Abstract: We study the dynamics linking monetary policy with bank leverage and show that adjustments in leverage act as the linchpin in the monetary transmission mechanism that works through fluctuations in risk-taking. Motivated by the evidence, we formulate a model of the "risk-taking channel" of monetary policy in the international context that rests on the feedback loop between increased leverage of global banks and capital flows amid currency appreciation for capital recipient economies.
    JEL: E5 F32 F33 F34 G21
    Date: 2013–04
  4. By: Eijffinger, Sylvester C W; Karatas, Bilge
    Abstract: The sovereign debt default and the linkages from banking and currency crisis have been rarely explored in the crisis literature. This study attempts to dive into this unexplored area by applying panel data binary choice model on a sample with 20 emerging countries having monthly observations for the years between 1985 and 2007. The non-linear linkages from currency and banking crises to sovereign defaults are explored by using the interactions of these crises with international illiquidity, appreciated real exchange rates and real international monetary policy rates. It is discovered that currency, banking and debt crises tend to occur simultaneously. Prior occurrence of a currency crisis increases the sovereign default probability through appreciated real exchange rates, and in countries with high short-term indebtedness the occurrence of banking crisis raises the probability of a debt crisis.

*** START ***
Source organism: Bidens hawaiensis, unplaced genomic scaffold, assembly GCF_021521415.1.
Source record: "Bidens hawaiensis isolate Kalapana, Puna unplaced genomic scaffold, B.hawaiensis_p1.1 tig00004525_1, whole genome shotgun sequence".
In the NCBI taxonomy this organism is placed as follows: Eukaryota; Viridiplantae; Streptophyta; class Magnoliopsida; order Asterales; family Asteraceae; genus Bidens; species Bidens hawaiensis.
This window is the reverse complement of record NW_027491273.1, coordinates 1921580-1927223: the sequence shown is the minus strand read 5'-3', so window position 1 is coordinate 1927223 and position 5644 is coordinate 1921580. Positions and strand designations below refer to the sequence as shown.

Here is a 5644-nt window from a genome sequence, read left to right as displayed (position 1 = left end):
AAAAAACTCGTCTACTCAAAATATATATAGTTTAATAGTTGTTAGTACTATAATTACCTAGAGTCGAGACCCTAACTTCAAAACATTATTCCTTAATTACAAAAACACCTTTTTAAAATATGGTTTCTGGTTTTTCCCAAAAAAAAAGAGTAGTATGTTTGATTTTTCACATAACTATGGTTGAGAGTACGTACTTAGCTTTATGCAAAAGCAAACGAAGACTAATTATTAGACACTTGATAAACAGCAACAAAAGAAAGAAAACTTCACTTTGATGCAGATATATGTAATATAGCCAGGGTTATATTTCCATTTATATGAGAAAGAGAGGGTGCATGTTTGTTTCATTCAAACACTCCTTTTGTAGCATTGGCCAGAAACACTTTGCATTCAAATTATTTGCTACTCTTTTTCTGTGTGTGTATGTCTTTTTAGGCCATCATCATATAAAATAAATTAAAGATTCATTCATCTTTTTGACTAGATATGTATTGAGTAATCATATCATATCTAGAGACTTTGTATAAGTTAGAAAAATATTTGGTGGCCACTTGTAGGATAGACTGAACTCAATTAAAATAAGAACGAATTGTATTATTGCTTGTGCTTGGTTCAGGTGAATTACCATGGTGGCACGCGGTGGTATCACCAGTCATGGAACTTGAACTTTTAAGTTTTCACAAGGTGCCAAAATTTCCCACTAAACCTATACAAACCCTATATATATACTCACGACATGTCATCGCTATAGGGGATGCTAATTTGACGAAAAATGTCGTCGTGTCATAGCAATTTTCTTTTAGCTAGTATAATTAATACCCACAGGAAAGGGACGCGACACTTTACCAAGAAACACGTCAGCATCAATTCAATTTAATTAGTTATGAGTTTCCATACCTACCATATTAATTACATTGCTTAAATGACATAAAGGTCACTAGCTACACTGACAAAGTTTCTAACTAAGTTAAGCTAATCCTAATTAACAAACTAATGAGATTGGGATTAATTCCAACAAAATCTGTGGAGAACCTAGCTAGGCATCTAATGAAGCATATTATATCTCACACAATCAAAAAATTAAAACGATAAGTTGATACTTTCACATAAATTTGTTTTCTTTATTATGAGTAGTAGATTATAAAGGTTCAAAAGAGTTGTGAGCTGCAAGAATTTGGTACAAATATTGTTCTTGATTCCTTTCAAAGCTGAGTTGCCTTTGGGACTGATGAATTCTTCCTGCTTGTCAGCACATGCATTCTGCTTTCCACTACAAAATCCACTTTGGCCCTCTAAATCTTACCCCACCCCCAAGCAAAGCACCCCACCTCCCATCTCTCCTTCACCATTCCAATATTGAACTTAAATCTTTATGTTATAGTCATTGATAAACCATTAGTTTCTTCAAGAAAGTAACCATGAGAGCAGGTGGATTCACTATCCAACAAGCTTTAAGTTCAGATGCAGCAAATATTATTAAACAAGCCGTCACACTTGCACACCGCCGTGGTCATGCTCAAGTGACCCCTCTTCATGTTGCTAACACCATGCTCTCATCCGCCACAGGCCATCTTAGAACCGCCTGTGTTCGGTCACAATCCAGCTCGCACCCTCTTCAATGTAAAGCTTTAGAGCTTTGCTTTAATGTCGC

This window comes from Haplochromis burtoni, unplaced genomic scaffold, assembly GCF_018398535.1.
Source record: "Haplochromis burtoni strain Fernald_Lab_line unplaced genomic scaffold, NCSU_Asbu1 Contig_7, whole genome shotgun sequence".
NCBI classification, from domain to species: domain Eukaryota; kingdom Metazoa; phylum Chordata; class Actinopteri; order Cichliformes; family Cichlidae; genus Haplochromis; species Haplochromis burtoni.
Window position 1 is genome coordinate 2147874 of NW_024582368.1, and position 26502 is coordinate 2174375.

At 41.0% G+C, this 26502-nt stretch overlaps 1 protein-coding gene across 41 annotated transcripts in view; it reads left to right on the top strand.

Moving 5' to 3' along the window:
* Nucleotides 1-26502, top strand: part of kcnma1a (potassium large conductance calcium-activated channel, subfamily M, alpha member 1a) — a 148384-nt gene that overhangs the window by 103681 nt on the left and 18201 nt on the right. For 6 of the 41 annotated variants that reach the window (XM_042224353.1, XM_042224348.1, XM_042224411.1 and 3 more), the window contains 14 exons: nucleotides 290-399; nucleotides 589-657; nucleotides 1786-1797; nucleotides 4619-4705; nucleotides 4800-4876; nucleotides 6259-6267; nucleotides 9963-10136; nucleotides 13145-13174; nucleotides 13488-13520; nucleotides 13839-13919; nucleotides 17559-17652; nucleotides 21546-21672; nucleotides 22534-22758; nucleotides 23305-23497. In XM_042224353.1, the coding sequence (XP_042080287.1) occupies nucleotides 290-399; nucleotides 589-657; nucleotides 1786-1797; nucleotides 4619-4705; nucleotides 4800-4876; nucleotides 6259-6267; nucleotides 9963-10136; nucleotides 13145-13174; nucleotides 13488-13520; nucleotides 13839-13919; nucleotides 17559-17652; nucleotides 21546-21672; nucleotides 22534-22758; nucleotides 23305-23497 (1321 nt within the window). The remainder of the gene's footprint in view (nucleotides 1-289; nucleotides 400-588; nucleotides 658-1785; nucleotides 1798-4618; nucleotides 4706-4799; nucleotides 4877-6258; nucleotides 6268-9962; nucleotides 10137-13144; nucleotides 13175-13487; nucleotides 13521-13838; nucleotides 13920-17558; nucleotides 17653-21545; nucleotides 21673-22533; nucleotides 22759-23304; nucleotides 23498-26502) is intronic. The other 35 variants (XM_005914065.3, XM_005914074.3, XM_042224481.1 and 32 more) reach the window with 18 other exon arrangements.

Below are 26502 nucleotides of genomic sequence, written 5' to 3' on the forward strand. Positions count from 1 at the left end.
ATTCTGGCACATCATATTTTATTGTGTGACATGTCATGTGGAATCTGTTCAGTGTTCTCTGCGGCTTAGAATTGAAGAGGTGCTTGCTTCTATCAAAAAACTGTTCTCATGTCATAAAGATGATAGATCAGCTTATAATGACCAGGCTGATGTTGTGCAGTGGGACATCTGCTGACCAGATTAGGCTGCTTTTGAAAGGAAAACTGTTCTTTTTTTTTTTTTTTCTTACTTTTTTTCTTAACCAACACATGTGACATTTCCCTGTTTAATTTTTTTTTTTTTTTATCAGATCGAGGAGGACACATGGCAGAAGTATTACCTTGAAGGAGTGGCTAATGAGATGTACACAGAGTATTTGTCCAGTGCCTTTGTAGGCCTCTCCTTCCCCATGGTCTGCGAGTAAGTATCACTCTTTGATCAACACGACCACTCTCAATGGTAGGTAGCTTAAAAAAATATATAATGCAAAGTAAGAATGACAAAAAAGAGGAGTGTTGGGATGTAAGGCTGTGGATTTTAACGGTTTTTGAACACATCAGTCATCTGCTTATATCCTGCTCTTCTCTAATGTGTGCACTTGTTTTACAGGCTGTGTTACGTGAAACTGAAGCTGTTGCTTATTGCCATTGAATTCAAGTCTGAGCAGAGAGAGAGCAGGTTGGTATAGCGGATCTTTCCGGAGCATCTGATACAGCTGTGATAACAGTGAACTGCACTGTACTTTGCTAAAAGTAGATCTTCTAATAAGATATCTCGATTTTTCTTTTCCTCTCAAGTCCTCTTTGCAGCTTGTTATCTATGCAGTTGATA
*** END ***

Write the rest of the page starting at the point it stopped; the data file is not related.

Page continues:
Keywords: banking crisis; currency crisis; debt crisis; emerging markets
    JEL: F31 F41 G01 H63
    Date: 2013–03
  5. By: Eickmeier, Sandra; Gambacorta, Leonardo; Hofmann, Boris
    Abstract: We explore the concept of global liquidity based on a factor model estimated using a large set of financial and macroeconomic variables from 24 advanced and emerging market economies. We measure global liquidity conditions based on the common global factors in the dynamics of liquidity indicators. By imposing theoretically motivated sign restrictions on factor loadings, we achieve a structural identification of the factors. The results suggest that global liquidity conditions are largely driven by three common factors and can therefore not be summarised by a single indicator. These three factors can be identified as global monetary policy, global credit supply and global credit demand. --
    Keywords: global liquidity,monetary policy,credit supply,credit demand,international business cycles,factor model,sign restrictions
    JEL: E5 E44 F3 C3
    Date: 2013
  6. By: Cihak, Martin; Demirguc-Kunt, Asli
    Abstract: The global financial crisis has given greater credence to the idea that active state involvement in the financial sector can be helpful for stability and development. There is now evidence that, for example, lending by state-owned banks has helped in mitigating the impact of the crisis on aggregate credit. But evidence also points to negative longer-term effects of direct interventions on resource allocation and quality of intermediation. This suggests a need to rebalance the state's roles from direct to less direct involvement, as the crisis subsides. The state does have very important roles, especially in providing well-defined regulations and enforcing them, ensuring healthy competition, and strengthening financial infrastructure. One of the crisis lessons is the importance of getting the basics right first: countries with complex but poorly enforced regulations suffered more during the global crisis. Evidence also suggests that instead of restricting competition, the state needs to encourage contestability through healthy entry of well-capitalized institutions and timely exit of insolvent ones. There is also new evidence that supports the state's key role in promoting transparency of information and reducing counterparty risk. The challenge of financial sector policies is to better align private incentives with public interest, without taxing or subsidizing private risk-taking.